This book takes us back to 1947, when Jackie Robinson became the first African-American player in Major League Baseball. He was taunted and terrorized by baseball fans, opposing players, and even his own teammates on the Brooklyn Dodgers. Historical photos and watercolor illustrations transport us to the fateful game when Pee Wee Reese, the Dodgers shortstop, embraced Robinson on the field as his teammate in front of a heckling crowd of spectators.

9 I Am Rosa Parks
By Rosa Parks and James Haskins (authors) and Wil Clay (illustrator)

Age: 6-9 Reading Level:
Independent Reader

The famous civil rights activist, Rosa Parks, has simplified her autobiography for young readers in this Puffin Easy-to-Read book. She describes how she was arrested for not giving up her bus seat and shows that her personal role was part of a wider political struggle.

10 Through My Eyes
By Ruby Bridges

Age: 9-12 Reading Level: Independent Reader

Six-year-old Ruby Bridges became the first African American to integrate an elementary school. Her memories of that year, when so much hatred was directed at her, makes for a powerful memoir. A 1999 Parents' Choice Gold Award Winner.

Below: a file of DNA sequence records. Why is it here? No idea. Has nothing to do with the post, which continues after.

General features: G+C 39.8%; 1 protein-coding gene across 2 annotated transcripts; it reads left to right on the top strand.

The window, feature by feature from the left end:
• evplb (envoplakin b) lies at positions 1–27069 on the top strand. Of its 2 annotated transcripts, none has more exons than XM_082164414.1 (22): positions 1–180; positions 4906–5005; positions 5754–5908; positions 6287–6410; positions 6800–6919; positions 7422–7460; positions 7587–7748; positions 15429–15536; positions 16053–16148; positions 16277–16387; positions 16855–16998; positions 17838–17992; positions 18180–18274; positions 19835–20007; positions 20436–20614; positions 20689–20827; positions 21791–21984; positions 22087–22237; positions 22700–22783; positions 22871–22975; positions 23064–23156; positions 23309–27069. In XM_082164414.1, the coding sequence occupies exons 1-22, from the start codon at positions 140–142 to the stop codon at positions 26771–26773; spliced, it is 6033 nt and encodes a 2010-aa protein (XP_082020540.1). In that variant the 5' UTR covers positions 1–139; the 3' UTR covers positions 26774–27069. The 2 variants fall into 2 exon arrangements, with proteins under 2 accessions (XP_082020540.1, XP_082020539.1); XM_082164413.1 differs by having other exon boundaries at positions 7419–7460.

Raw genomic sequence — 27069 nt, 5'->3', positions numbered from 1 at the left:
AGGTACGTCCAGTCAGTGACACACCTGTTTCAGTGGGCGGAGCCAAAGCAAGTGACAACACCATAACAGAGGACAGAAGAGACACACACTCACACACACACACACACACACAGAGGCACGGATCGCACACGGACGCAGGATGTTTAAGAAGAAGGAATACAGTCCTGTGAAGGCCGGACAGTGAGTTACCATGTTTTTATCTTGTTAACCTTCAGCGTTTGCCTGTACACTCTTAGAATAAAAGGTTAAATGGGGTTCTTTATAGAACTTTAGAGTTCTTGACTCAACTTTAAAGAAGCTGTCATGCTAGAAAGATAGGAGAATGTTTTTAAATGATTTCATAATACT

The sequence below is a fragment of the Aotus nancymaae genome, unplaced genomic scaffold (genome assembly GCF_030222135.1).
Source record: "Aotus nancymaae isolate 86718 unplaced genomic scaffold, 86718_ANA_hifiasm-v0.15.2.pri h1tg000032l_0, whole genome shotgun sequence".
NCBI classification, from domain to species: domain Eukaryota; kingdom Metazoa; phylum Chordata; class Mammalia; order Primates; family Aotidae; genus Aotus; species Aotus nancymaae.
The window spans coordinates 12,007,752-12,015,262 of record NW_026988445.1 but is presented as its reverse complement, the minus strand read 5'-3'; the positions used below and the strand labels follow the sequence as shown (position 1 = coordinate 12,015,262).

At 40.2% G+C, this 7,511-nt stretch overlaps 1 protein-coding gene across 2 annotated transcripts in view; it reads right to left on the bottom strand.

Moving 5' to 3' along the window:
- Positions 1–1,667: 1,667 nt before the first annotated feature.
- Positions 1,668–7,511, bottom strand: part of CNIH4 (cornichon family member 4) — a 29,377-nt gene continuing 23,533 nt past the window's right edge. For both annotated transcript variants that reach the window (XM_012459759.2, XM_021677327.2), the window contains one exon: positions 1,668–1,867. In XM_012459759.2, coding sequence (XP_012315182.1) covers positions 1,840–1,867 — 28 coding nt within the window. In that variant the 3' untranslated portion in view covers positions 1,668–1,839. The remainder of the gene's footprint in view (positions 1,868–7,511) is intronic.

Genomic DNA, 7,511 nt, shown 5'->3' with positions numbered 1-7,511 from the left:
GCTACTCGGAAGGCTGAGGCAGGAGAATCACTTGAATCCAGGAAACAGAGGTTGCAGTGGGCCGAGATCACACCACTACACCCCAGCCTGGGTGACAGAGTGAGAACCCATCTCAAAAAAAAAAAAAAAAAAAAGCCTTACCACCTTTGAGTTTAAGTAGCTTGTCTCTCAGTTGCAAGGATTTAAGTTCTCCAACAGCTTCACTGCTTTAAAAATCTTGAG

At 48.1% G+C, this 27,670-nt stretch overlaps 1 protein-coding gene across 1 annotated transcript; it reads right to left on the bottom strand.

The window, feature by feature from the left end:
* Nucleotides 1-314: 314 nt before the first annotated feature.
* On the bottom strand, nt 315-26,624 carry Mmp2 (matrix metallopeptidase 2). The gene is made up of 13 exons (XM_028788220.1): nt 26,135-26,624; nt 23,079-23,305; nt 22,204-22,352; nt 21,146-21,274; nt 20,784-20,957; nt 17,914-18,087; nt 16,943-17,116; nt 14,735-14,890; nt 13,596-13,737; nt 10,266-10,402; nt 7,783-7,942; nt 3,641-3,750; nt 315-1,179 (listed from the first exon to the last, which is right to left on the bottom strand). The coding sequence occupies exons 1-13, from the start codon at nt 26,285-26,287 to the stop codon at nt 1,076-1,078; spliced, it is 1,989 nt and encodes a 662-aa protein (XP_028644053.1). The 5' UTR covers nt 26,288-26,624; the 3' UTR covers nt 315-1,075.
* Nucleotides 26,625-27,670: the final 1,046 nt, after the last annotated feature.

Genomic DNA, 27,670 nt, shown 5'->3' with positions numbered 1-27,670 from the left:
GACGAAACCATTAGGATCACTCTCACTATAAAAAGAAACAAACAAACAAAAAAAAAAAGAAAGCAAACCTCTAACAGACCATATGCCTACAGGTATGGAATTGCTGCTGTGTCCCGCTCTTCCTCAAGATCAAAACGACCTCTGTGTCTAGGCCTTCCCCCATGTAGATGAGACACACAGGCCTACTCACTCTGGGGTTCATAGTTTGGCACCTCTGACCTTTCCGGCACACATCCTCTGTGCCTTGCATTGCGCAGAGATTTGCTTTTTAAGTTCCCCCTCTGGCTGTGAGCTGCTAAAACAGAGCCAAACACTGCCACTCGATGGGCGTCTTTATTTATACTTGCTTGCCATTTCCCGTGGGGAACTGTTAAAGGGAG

This is by no means an exhaustive list. There are countless titles to explore with your family. So visit your local library to expand your knowledge of Black History.

Book summaries adapted from, and

How to thrive during a power outage

the kid

Treat yourself. Have water, drinks and pantry snacks on hand so you can feed your crew without opening your fridge. Make it fun. This is not the time to stick rigidly to your "healthy snacks only" mantra. If you have reason to believe the power will be out for an extended amount of time, go ahead and break into that gallon of ice cream in  the freezer-it's probably going to melt anyway.

Let it glow. Deck everyone out with glow sticks, then turn off all the flashlights for a glow party.

Blow it up. Always have balloons on hand. They're inexpensive and surprisingly entertaining. Try balloon volleyball or tennis, waddle races, pass the balloon or
the classic rub the balloon against your hair to create static energy.